Interpretation: So, while the boundaries between being a music therapist and a musician are blurred for me when I consider my aims, focus and relationships with participants, I remain quite firm on my role as a musician rather than a therapist. Meaning is shifted towards therapy, however, when I discuss hoped-for outcomes:

L.O.: I hope that they enjoy communicating their song to other people so that other people's responses are positive to their song and that they bask in that, and I hope that they hear reflected in the song back to them what it is they've felt the need to say anyway. I hope that they've been able to experience change through the songwriting process, some sort of change as small as it may be, some sort of self-development.

K.McF: Personal change?

L.O.: Personal change, yep. I hope that their voices get better [giggles]. I hope that they learn to sing, that their musical skills increase.

Interpretation: Discussion then moves from hoped-for outcomes for the individual participant to hoped-for outcomes for broader levels of the community. This resonates with the ecological approach, developed by Bronfenbrenner and formally applied to music therapy by Bruscia (1998).

L.O.: I hope that it improves their relations with the prison community, so with the other women who are in the prison because they watch the show and also with the prison guards; that the prison guards get to see some of the issues that these women are facing that they normally wouldn't consider.

K.McF: And do you find that they attend?

L.O.: Yes, they do. And also, the general public attends so I also hope that these women are heard because it seems that they don't actually have much of a voice so I hope that people from the general public that come to watch actually go away thinking about or be a little more informed about what it's like.

Interpretation: Although we have seen that in some of my answers I have given equal weight to musical and therapeutic elements, we have also seen that I lean towards therapeutic aspects when discussing hoped-for outcomes. This leaning is also evident when I talk about perceived outcomes.

L.O.: I've heard one woman say that this is the only thing that's ever worked for her. I've had many letters written to me by the women saying that it brings them a lot of joy and I've seen outcomes like they're able to send songs to their loved ones overseas if they're international prisoners or even if they have family here. I've seen their families cry when they hear the songs. I don't know if that's an outcome [laughs] but it's something that happened. I've heard that families encourage some of these women to participate in the theatre group on the outside. I have seen the groups we work with appear to be stronger. I've seen conflicts be resolved. I've seen women come out of their shells. I've seen women being able to be heard, they're able to voice their concerns and complaints. I've also seen discussions ensue about that and sometimes . development of thought. (Laughing) This is all very subjective but it's what I've seen. What else? I've seen other women who are not in the theatre group, other women prisoners, be really supportive. I've seen some prison guards be supportive. I've seen people who come from the general public be quite shocked and moved by what they see. I've had some of my relatives and friends cry when they've seen the show.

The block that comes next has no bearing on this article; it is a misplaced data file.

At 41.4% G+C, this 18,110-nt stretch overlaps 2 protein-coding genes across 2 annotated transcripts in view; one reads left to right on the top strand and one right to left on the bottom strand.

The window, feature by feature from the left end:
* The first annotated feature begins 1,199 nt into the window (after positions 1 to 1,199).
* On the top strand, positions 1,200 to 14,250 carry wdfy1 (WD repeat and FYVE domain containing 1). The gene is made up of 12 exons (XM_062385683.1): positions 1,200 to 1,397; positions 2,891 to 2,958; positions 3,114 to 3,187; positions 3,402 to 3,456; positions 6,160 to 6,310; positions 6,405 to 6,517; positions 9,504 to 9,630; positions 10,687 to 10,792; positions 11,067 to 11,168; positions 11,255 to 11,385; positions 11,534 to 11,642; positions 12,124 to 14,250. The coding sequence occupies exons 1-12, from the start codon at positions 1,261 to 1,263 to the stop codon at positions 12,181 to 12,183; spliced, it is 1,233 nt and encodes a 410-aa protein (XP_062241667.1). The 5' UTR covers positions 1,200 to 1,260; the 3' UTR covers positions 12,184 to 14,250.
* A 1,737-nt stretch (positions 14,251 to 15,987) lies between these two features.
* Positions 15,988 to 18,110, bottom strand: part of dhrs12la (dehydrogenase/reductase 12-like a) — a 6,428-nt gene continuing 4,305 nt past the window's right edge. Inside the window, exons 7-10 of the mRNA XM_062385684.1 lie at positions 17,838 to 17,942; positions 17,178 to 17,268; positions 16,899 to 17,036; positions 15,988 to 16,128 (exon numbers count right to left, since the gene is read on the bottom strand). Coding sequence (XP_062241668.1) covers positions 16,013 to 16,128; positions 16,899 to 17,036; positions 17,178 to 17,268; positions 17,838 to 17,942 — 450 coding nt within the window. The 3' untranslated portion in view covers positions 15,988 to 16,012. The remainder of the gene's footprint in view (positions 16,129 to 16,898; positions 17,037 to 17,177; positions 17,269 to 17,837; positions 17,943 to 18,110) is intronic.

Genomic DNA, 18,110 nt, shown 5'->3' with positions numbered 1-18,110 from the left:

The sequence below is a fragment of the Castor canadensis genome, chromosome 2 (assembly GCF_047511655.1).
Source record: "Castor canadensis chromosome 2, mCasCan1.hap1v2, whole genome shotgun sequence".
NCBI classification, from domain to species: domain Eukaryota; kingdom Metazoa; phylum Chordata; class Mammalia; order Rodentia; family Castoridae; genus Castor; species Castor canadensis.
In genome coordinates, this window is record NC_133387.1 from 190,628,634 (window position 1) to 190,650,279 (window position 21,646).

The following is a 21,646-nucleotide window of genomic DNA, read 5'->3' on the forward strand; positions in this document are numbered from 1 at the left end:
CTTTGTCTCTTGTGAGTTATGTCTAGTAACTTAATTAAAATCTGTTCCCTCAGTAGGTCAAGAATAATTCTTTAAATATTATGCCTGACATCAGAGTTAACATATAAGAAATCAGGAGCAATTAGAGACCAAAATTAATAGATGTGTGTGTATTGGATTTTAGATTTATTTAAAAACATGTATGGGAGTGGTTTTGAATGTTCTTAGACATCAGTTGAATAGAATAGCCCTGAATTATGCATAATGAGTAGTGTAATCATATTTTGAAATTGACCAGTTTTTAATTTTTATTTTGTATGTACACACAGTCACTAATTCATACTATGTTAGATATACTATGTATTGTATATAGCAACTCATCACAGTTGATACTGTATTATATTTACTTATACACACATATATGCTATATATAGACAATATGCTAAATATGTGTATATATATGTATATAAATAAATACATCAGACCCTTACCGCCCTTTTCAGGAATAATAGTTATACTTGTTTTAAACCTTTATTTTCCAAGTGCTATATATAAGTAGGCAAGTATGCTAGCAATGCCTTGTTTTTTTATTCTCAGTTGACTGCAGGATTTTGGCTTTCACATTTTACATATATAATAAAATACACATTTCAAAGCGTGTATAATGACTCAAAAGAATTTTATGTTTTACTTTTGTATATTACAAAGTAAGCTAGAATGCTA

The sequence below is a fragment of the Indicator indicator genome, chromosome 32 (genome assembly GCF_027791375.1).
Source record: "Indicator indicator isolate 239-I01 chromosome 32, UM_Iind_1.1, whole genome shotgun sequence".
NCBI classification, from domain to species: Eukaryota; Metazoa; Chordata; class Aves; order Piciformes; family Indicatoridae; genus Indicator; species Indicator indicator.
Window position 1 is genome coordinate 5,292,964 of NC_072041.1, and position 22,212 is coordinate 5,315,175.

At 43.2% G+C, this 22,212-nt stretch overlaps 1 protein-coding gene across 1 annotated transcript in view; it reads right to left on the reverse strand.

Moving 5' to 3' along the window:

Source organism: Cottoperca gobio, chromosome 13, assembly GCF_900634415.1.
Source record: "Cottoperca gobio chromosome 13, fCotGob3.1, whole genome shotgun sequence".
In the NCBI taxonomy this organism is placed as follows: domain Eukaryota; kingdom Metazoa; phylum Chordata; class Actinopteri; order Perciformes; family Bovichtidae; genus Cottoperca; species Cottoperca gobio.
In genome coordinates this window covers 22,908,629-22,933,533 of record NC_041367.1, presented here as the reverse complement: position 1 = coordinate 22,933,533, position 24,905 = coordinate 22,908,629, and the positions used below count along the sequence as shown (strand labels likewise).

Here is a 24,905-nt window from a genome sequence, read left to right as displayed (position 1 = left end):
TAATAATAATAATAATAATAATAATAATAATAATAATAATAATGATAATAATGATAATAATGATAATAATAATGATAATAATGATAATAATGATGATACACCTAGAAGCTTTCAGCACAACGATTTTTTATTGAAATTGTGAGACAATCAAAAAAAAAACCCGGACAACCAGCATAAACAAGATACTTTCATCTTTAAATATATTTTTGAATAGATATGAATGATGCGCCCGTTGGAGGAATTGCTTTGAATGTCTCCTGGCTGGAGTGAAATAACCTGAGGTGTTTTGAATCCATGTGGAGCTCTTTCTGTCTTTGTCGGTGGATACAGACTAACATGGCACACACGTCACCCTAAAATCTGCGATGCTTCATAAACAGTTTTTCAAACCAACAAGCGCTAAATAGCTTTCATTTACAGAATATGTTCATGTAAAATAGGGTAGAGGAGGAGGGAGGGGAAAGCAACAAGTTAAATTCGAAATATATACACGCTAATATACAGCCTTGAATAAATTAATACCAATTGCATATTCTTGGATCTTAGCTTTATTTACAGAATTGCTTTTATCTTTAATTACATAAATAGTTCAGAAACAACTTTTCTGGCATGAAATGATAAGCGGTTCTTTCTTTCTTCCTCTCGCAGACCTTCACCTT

Interpretation: So, it may be safe to say that I like to evaluate my own work based on perceived therapeutic outcomes and it is here that musical outcomes don't pull as much weight for me. This is probably a result of my personal interest in the therapeutic potential of music rather than in music for its own sake. This personal interest further influences my musings of the nature of the relationship between musicians and music therapists who work in the community.

L.O.: I think it's highly individual. I think it would depend on what type of musician you are in the community or it would depend on what type of a therapist you are, what your individual biases and . hopes and dreams are [Laughs]

K.McF: Oh, how lovely!


It is difficult to derive some essence or theoretical concept from the interview without subjecting it to more rigorous analysis. However, it can be seen that I attributed varying levels of emphasis to "music" and/or "therapy" depending upon the aspect of my work being discussed. When considering my aims, I tended to attribute equal importance to music and therapy; music was clearly emphasized when reflecting upon my role; and a discussion of outcomes revealed a leaning towards the concept of therapy. Such shifts of focus between "music" and "therapy" may imply that I experience my identity as a community musician incongruently, or that I draw fewer boundaries between being a musician and a music therapist than I would ordinarily suppose. Rather than deeply discussing such boundaries, I seem to have placed more importance on my personal motivations for the work. This aspect of personal motivation may also arise as an important factor for the participants I interview as part of my data collection. And it may not. Like many qualitative studies the research might provide more questions than answers! (Creswell, 1998).


Bruscia, Kenneth E. (1998). Defining Music Therapy (2nd. ed.). Gilsum, NH: Barcelona Publishers.

Creswell, Jon W. (1998). Qualitative Inquiry and Research Design. Choosing Among Five Traditions. California: Sage Publications.

Stige, Brynjulf (2003). What could Music Therapy be? Voices: World Forum for Music Therapy. Retrieved 21/3/2004, 2004, from www.voices.no/mainissues/mi40003000125.html